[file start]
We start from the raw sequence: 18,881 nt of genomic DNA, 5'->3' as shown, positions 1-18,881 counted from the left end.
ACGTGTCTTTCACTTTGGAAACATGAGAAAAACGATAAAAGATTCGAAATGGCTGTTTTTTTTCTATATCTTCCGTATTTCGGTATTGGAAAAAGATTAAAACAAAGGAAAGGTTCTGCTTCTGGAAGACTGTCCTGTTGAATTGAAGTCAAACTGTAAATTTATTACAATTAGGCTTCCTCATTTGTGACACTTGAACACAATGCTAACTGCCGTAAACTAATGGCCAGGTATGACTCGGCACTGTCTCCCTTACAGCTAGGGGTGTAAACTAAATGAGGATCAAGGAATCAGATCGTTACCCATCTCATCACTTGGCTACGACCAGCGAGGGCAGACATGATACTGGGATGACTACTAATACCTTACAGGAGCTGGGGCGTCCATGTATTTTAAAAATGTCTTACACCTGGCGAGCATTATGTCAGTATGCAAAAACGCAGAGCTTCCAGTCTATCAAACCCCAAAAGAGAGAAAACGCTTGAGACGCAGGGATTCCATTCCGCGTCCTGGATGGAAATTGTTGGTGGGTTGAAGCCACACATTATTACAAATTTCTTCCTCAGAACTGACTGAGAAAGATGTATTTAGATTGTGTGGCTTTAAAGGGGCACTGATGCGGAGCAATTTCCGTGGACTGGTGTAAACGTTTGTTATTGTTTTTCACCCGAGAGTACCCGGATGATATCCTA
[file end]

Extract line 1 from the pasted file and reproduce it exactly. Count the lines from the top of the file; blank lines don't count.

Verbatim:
We start from the raw sequence: 18,881 nt of genomic DNA, 5'->3' as shown, positions 1-18,881 counted from the left end.